I find that a group succeeds when it is allowed to develop in its own way within “left and right limits.”  I learned that from Steve.  Establish what the edges are and explore freely within that area.  Did you find something that you were interested in?  A phrase?  A certain interval?  Take it to the Nth degree.  Find everything you can in that cell.  One of the hardest things about guiding people is to balance their interest, excitement, and joy with the direction and end state that an organization needs to move towards.  Steve was hyper-aware of when something “turned one of us on.”  He would grab that nugget and use it as an entire semester’s syllabus.  So it is with leadership.    I find that the more I pay attention and really connect with others in my organization, I find things that really resonate with them.  A great day is when we can find a way to connect those things to a task or job that needs to get done.  Which brings me to…

I’ve found that people are more successful when they understand what the end is, but aren’t confined with how to get to that end.  I learned that from Steve too.  Just as the key to developing a beautiful sound is first have a concept of what that sound is and then to “get out of your own way” and let that sound happen.  The key to a successful group, band, team, whatever is to have a clearly defined and articulated goal that everyone understands and to get out of the way.  Let the musicians, artists, Sailors succeed.

I’ve found that the more I try to specifically control the way something is done, the less effective it is.  I also learned that from Steve.  By being in the musical moment and reacting to what is happening vs. what we feel SHOULD be happening we allow the music – improvised or written – to grow and expand far beyond anything that we could have consciously manipulated.  So it is with those we coach, mentor, lead.  When the goal is defined well, “letting” becomes very important.  We have to accept that others may not do it the way we would; we also have to trust that they see the same end goal that we do and are just as committed to getting there.  We also have to be able to let go of our micro-view enough to be able to see the way things ARE unfolding and engage at that level vs. filtering everything we observe through a filter of what we think things SHOULD (I have come to hate that word) be.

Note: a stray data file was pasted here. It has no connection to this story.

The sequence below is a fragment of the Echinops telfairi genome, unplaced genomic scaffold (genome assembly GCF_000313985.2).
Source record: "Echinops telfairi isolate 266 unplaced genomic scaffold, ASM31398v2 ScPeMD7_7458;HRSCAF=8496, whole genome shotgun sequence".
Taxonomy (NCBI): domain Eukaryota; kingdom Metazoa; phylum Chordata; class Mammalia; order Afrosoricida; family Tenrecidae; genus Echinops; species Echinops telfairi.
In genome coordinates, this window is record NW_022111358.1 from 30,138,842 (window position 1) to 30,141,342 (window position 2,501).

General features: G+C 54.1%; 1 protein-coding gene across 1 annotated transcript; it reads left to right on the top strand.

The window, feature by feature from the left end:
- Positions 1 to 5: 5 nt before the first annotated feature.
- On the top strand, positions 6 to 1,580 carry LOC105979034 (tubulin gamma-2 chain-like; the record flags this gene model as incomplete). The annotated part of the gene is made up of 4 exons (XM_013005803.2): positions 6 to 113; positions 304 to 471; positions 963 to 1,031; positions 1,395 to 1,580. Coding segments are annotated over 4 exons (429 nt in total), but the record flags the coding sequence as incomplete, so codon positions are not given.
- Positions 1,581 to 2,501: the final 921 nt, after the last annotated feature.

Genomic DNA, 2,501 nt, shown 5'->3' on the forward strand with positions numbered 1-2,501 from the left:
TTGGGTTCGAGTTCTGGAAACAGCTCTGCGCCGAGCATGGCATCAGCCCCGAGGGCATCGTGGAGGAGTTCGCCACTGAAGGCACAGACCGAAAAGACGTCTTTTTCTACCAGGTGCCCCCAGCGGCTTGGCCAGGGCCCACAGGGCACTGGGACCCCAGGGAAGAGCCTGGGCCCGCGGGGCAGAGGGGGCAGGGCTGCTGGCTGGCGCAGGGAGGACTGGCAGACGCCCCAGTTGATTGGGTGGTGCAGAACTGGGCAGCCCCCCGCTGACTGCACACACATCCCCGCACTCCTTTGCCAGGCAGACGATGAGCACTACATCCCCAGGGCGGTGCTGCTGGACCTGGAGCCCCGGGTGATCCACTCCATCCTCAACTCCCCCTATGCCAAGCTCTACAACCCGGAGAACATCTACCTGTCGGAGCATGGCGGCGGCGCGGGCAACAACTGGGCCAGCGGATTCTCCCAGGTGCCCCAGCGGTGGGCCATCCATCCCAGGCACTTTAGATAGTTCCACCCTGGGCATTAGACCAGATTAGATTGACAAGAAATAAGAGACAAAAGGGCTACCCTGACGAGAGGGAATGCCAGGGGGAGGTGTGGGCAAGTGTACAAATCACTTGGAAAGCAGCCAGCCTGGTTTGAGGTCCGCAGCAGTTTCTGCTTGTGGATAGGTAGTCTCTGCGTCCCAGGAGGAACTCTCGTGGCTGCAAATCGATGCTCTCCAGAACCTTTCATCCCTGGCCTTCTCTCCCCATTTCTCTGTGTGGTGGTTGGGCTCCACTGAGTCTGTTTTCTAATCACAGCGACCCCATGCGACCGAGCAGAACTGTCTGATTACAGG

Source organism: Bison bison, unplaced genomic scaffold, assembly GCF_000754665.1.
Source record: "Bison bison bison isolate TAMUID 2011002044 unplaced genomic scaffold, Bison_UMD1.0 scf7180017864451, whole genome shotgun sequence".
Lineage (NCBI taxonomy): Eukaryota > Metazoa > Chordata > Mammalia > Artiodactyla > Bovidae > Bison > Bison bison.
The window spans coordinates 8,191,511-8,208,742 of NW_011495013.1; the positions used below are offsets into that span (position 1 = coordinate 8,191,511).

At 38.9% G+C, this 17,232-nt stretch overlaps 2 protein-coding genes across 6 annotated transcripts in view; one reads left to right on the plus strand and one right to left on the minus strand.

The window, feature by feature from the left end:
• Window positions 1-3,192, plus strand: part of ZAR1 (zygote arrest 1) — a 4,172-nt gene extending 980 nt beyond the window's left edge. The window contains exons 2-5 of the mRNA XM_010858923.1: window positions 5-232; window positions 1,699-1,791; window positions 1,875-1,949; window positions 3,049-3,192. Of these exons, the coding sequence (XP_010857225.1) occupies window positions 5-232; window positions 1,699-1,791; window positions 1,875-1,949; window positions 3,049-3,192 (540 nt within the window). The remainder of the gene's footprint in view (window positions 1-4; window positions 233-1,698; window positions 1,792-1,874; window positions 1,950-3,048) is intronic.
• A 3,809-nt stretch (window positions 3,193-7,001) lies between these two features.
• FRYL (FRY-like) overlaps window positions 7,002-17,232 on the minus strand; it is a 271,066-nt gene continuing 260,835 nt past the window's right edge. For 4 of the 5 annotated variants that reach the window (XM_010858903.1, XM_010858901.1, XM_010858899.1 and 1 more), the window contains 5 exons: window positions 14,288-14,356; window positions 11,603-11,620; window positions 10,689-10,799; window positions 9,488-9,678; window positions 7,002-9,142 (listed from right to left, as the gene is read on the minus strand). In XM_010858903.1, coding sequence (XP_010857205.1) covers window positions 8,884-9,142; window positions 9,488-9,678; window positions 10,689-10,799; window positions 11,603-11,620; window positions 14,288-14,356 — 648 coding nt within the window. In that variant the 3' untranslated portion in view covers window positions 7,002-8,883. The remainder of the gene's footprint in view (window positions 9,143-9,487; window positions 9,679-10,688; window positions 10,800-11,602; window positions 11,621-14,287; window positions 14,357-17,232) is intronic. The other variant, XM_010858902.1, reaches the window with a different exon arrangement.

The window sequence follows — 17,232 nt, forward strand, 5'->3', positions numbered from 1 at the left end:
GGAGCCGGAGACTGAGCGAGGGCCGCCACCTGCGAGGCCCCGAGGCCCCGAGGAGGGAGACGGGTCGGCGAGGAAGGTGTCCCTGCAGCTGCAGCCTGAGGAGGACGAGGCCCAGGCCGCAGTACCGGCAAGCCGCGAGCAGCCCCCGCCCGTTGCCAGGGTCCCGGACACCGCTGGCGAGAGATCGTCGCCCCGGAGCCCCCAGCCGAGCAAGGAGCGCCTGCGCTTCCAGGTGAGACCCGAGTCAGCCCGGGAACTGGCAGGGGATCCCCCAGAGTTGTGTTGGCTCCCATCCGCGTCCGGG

Leading, teaching, coaching, mentoring…these are incredibly important roles.  All too often they are looked at as a “secondary” role.  Teaching to supplement performance income etc.  Probably the most important thing I learned from Steve is that your student…or person you’re mentoring, or the people you lead…will tell you exactly what they need to be successful.  You as the teacher or leader have to learn to listen.


Tomorrow I head out on the road again for a few days.  This time to do some playing!  I’m really looking forward to playing some standards with a great colleague in a duo setting.

As I finish getting ready I find myself reflecting on ritual.  For as long as I can remember – or at least as long as I have traveled as a musician, the night before a tour – regardless of length – has felt the same.  Of course, there is the packing…trying to pack enough but not overdo it.  Once I joined the military, uniforms entered the picture, so there is the checking and re-checking of all of that.  I go over all my gear; mouthpiece(s), reeds, neckstrap, and the like.

As I get older and have less tolerance for junk food, I find myself packing “road food” into my bag as well.  Nuts, dried fruit, water.  These things can make a day of travel go much better.

One of my favorite parts is picking music.  In some ways I miss the days when I carried a disc-man and physical CDs.  I used to love sitting in front of my shelves (often with my toddler son crawling all over me) and trying to pick out 5 discs to throw in my bag.  I had to be much more specific about what I wanted to bring.  With everything being digital now, and available everywhere, it can be easy to just assume that one will have one’s entire collection available anytime.  As strange as it is, I am not a fan of this.  I enjoy taking some time to reflect and consider “what to I want to feed my artistic self with over the next few days?”  I make playlists and load them on to my phone. It’s rare that I carry more than 10 albums with me at any time.  I am about to sit down and make my playlist for the next few days.  It feels familiar and comforting.

I wonder if other musicians who travel or tour have pre-departure rituals as well??